Nobel laureate Jerome Friedman will describe the long and controversial debate about quarks – the smaller particles that make up protons and neutrons in the atomic nucleus – during the annual Francis G. Slack Lecture on Friday, March 16.
Friedman, Institute Professor and professor of physics at the Massachusetts Institute of Technology, speaks at 4 p.m. in Room 4327 of the Stevenson Center on the Vanderbilt campus. A reception will precede the lecture at 3:30 p.m. in Room 6333 of the Stevenson Center.
The lecture – “Are We Really Made of Quarks?” – and reception are free and open to the public.
Friedman, the 1990 Nobel Prize laureate in physics, will describe the drawn-out period of debate that followed the initial proposal that the protons and neutrons found in the atomic nucleus are actually made of even smaller particles called quarks, and how this led to the eventual acceptance of this radically new concept of the structure of matter. He will explain why it took physicists considerably more than a decade and inescapable experimental evidence before the physics community fully accepted the idea. He also will discuss the impact that the quark model has on our basic concept of matter.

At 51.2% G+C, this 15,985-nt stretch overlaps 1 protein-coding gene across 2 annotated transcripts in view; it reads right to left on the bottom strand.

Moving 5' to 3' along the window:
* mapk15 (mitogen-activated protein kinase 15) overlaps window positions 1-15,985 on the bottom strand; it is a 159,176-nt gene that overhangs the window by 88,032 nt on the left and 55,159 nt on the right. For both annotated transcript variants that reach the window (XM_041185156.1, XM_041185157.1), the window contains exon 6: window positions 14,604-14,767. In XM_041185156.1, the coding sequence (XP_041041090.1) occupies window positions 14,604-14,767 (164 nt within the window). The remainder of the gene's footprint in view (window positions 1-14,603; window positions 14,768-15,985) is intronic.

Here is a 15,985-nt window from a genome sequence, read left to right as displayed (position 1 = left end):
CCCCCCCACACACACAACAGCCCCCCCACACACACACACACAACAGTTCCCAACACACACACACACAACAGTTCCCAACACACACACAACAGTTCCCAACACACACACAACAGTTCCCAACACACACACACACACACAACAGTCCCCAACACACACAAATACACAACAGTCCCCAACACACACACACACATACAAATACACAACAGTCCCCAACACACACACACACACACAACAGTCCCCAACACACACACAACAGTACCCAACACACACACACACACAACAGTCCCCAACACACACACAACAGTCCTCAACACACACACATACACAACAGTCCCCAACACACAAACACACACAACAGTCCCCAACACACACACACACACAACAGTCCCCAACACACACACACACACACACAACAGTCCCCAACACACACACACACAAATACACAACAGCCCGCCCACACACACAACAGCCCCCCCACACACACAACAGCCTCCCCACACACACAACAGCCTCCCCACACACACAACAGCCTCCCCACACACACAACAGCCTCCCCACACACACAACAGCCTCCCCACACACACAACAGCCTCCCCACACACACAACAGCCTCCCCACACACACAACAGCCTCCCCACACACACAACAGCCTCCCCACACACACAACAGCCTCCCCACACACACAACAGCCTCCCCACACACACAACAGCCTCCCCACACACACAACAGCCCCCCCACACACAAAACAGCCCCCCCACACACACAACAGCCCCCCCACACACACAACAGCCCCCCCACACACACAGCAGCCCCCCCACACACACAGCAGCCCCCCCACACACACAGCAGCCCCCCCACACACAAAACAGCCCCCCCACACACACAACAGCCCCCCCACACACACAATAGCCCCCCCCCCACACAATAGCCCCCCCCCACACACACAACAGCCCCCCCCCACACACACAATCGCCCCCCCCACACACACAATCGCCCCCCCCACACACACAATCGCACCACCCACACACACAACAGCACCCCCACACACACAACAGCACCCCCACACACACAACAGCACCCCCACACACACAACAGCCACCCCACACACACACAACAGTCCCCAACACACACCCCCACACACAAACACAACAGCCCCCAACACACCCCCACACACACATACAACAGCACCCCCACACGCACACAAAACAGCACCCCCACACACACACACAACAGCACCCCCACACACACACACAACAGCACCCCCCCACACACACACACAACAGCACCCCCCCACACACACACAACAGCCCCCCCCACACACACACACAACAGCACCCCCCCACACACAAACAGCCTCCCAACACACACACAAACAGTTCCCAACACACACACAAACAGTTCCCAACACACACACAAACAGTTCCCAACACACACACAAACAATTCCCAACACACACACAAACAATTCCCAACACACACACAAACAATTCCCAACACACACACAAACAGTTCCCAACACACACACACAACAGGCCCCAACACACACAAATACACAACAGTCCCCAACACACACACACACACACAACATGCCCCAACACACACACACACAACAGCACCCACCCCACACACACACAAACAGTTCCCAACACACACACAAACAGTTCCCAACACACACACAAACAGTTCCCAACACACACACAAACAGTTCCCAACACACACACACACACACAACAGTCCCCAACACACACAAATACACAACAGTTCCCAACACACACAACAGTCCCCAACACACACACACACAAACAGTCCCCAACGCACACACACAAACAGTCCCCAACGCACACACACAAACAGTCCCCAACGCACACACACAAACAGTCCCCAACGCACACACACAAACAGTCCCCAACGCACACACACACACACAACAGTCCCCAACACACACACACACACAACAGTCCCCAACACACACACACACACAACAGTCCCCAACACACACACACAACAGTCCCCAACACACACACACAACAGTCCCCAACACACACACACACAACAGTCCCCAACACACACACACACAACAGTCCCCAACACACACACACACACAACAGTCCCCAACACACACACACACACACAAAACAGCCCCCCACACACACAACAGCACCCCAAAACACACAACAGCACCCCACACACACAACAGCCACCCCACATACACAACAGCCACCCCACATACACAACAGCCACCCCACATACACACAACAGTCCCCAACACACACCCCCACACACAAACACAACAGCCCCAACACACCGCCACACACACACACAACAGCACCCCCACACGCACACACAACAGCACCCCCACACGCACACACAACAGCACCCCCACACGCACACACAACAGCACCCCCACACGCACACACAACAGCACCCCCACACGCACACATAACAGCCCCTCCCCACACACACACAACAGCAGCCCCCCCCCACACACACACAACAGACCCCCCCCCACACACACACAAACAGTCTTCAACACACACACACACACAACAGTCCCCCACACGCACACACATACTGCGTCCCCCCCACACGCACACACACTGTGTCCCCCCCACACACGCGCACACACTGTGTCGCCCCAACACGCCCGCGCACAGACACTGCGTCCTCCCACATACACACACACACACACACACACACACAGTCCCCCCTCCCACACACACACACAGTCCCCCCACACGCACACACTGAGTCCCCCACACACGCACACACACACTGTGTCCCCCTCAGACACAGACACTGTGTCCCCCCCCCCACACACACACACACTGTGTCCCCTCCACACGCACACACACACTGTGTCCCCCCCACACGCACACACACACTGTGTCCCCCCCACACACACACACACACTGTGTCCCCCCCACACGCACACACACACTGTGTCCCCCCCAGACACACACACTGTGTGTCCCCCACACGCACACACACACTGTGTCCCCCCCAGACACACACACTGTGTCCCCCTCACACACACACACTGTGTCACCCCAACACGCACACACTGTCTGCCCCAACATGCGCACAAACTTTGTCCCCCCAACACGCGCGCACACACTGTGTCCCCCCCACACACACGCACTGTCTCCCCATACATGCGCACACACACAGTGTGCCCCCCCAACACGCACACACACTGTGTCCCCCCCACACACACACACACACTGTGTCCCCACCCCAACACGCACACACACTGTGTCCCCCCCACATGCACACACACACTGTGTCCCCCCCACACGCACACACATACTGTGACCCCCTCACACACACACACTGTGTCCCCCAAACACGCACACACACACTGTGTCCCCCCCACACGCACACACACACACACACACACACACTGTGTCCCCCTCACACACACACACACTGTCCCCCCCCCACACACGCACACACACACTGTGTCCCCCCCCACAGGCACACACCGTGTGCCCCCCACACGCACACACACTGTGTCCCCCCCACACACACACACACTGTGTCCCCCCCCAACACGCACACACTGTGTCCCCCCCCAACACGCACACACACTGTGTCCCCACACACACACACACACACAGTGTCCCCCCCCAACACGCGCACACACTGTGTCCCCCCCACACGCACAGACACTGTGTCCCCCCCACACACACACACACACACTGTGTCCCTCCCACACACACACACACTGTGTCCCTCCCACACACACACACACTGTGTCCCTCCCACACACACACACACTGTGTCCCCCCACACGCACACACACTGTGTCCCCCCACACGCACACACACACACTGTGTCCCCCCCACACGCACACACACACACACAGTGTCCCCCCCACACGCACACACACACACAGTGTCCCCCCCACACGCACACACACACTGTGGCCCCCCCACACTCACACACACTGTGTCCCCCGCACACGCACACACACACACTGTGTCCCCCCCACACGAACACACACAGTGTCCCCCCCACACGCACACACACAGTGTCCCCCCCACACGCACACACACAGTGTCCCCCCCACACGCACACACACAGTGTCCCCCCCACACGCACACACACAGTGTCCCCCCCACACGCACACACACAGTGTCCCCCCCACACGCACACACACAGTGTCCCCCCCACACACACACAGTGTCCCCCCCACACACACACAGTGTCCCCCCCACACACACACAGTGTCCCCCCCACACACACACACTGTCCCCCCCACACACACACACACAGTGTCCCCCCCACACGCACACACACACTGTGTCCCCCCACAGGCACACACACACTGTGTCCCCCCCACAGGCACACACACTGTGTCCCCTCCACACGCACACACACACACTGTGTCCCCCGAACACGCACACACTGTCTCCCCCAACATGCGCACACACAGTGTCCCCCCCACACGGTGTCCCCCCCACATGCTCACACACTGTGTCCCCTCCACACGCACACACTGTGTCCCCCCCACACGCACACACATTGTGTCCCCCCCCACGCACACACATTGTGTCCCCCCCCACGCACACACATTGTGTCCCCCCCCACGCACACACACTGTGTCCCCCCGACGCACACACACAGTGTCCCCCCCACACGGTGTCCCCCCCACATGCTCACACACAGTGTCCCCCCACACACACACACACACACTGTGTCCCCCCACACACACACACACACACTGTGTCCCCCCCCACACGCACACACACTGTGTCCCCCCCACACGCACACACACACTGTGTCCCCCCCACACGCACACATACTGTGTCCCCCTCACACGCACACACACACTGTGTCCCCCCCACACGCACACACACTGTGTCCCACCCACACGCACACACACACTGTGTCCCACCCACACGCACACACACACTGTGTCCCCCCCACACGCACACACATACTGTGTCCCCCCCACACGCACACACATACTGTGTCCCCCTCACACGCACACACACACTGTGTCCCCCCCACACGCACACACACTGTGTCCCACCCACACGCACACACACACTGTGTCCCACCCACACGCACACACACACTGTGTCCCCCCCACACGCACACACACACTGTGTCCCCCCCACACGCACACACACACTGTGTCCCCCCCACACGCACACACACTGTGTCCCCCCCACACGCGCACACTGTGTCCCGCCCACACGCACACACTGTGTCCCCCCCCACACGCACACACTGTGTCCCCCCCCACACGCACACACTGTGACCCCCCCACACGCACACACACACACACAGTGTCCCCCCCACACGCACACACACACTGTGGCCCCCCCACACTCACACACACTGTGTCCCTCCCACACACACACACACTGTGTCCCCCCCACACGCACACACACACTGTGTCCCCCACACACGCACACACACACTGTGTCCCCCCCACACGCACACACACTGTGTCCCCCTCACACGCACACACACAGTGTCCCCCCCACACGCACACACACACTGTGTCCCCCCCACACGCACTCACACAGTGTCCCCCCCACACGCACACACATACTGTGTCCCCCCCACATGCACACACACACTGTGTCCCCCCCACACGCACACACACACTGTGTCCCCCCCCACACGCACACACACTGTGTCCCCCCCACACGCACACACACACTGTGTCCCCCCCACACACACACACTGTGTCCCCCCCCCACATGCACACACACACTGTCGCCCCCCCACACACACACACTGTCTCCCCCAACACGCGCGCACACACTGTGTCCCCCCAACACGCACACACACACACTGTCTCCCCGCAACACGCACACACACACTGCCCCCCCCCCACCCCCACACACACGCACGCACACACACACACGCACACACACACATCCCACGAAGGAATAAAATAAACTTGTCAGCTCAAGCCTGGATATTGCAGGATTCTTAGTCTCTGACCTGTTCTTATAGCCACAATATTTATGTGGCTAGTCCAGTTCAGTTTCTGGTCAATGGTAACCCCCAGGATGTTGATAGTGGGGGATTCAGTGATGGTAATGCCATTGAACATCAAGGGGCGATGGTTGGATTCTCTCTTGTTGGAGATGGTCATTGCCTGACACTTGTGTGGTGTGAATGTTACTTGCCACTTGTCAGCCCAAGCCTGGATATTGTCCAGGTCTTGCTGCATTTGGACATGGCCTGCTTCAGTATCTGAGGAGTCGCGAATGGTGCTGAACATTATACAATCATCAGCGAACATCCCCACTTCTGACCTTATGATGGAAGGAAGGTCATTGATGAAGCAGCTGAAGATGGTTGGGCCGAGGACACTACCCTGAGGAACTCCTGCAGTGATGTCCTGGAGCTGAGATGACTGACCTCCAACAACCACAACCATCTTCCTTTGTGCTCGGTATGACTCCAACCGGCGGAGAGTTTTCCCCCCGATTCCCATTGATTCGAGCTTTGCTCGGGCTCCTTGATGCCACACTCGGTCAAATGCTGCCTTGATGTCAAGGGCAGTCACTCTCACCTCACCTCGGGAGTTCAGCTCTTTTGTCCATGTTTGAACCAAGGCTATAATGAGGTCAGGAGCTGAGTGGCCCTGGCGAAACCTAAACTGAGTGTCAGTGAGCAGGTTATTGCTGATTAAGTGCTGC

The annual Francis G. Slack Lecture was established in 1977 to honor Slack, who taught physics at Vanderbilt from 1928 to 1951. He was the first physicist at Vanderbilt to put equal emphasis on teaching and research at a national-international level.
Also on March 15, Friedman will give a scientific lecture at 4 p.m. in Stevenson Center, Room 4327, titled “New Horizons in Particle Physics.”
Media contact: David F. Salisbury, (615) 343-6803